Purely by way of indication it is pointed out that the distance D between the outer wall of the hopper bottom 201 and the point of contact between the capsule and the respective channel 107 is approximately equal to or slightly greater than the length of a correctly pre-closed or closed capsule.
Through the action of the vibration transmitted by the unit 5 to the hopper 1 and to the table 7, the capsules penetrate under the wall 3, pass out of the holes 2 and arrange themselves horizontally in the channels 107, where said vibrations are initially of such a nature as to fluidify the stream of products falling out and then of such a nature as to space increasingly apart the capsules moving forwards in the channels 107 towards the right in FIG. 1. As also illustrated in FIG. 2, at the end part of the table 7 vertical through holes 9 are provided, appropriately staggered, in said channels, said holes having a diameter slightly greater than the outside diameter of the capsule covers and preferably being widened out at the bottom end, one or more such holes being provided for each channel 7. These holes form a trap of known type for the elimination of covers C1 separated from the shell C2 of the capsules C. The capsule covers C1 drop through the holes 9 into a fixed collection hopper 10 disposed therebeneath and provided with an evacuation duct 110.
Immediately downstream of the table 7 is provided a comb 11 composed of circular discs 111, which all have the same diameter and which are mounted as a pack on a shaft 12 extending at right angles to the channels 107 and supported rotatably by the ends of a fixed support structure 13, which does not vibrate. Downstream of each channel 107 a pair of discs 111 is lined up, with their inside faces disposed slightly greater a distance apart than the outside diameter of the shells C2 of the capsules and slightly less than the outside diameter of the shells C1 of said capsules. The shaft 12 is disposed substantially in the imaginary plane coplanar to the bottom face of the table 7, and the discs 111 have a diameter such that they project suitably above the top face of said table.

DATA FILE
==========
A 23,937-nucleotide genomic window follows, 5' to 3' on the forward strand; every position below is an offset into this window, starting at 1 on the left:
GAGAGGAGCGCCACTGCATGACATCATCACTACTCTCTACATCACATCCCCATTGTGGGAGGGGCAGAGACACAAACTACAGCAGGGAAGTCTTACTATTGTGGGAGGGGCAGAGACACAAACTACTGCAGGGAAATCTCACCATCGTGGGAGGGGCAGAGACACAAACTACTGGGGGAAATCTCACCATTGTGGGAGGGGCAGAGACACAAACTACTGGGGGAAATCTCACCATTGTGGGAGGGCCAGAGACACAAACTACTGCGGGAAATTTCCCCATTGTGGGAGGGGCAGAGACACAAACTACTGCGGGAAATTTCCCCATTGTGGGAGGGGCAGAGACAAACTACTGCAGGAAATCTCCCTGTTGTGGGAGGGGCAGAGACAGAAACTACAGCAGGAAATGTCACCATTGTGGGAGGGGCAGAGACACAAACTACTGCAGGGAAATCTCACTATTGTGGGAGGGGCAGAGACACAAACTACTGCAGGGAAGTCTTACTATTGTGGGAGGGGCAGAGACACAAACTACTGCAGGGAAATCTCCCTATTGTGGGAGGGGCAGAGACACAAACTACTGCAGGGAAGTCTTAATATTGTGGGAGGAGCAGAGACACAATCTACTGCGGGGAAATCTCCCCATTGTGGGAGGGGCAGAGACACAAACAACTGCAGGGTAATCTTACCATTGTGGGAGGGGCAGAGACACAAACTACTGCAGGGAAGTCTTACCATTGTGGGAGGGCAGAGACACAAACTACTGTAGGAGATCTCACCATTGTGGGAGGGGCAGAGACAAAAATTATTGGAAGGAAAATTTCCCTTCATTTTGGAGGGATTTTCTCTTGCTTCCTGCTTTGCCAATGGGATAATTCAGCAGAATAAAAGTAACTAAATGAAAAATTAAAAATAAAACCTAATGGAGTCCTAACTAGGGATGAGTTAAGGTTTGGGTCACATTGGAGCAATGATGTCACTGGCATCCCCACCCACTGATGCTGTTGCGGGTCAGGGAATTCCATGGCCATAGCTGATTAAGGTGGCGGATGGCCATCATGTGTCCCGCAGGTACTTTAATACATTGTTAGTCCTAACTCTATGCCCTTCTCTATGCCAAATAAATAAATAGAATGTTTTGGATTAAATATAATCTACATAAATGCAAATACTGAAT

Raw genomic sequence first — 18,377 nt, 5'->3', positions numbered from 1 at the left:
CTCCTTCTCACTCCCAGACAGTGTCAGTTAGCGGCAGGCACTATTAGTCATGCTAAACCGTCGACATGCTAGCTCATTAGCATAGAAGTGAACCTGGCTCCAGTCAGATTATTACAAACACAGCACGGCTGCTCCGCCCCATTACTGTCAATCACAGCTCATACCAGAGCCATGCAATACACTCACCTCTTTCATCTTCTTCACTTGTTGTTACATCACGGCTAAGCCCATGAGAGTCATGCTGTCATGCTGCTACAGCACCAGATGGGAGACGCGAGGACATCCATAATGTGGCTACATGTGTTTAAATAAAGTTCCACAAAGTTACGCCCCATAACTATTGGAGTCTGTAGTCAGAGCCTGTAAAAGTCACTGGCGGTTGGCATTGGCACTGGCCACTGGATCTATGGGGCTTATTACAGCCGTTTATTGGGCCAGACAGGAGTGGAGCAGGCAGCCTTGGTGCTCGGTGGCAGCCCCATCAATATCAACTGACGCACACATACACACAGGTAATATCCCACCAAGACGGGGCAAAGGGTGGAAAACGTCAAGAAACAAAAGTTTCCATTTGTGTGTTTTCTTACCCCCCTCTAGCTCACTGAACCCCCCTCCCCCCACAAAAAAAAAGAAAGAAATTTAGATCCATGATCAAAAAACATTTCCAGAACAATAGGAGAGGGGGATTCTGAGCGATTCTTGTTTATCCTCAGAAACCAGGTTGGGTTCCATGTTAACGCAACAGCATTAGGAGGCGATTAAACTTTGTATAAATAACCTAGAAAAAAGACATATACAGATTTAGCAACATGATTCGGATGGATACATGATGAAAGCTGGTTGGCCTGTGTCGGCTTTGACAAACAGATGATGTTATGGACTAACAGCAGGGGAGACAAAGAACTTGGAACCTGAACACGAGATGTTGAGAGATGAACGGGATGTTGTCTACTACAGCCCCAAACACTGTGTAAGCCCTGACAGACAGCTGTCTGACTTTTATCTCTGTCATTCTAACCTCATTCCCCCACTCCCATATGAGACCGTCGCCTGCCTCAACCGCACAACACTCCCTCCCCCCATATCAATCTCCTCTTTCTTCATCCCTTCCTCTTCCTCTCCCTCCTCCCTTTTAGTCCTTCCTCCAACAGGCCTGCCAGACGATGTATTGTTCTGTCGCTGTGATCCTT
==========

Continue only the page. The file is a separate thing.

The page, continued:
The shaft 12 together with the discs 111 is rotated at an appropriate speed at least equal to or slightly higher than that at which the capsules arrive, and in the direction indicated by the arrow F, in such a manner that the projecting part of said discs 111 rotates away from the table 7. The comb 11 forms a trap which allows everything to fall which has a diameter equal to or less than the outside diameter of the capsule shells. Consequently, shells C2 which have become separated from the previously discharged covers C1, and any capsules which are closed but crushed, will fall into the hopper 10. Correctly preclosed or closed capsules are inserted by their shells between the discs 111 and are held with the edge of their covers supported on the circumference of said discs, the rotation of which carries the capsules downstream from the combs formed by said discs. It can be seen that in this delicate phase, in which the capsules have their shells directed downwards and are supported by their covers, the capsules are not subjected to vibration and that consequently they remain correctly preclosed or closed.
Correctly preclosed or closed capsules, and also capsules provided with covers on both ends of the shell pass downstream of the comb 11.
Another comb 14 composed of rotating discs is provided immediately downstream of the comb 11, and is equipped with identical circular discs 114 keyed on a shaft 15 parallel to the shaft 12; like the latter, said shaft 15 rotates in the direction of the arrow F. The discs 114 are inserted between each pair of discs 111 as far as a short distance from the shaft 12 and are positioned at a lower level than the discs 111, for example in such a manner as to be substantially tangent to the imaginary plane containing the top face of the table 7. The discs 114 are in addition characterised in that they have a diameter appropriately greater than that of the discs 111, so as to rotate at a higher peripheral speed and to carry the capsules over a slightly parabolic path the most similar to a straight line. Finally, the discs 114 are characterised in that they have a periphery whose coefficient of friction is sufficiently high in cooperation with the capsules C. This condition is met by rubber rings 16 which cover the grooved periphery of the discs 114 to serve as tyres.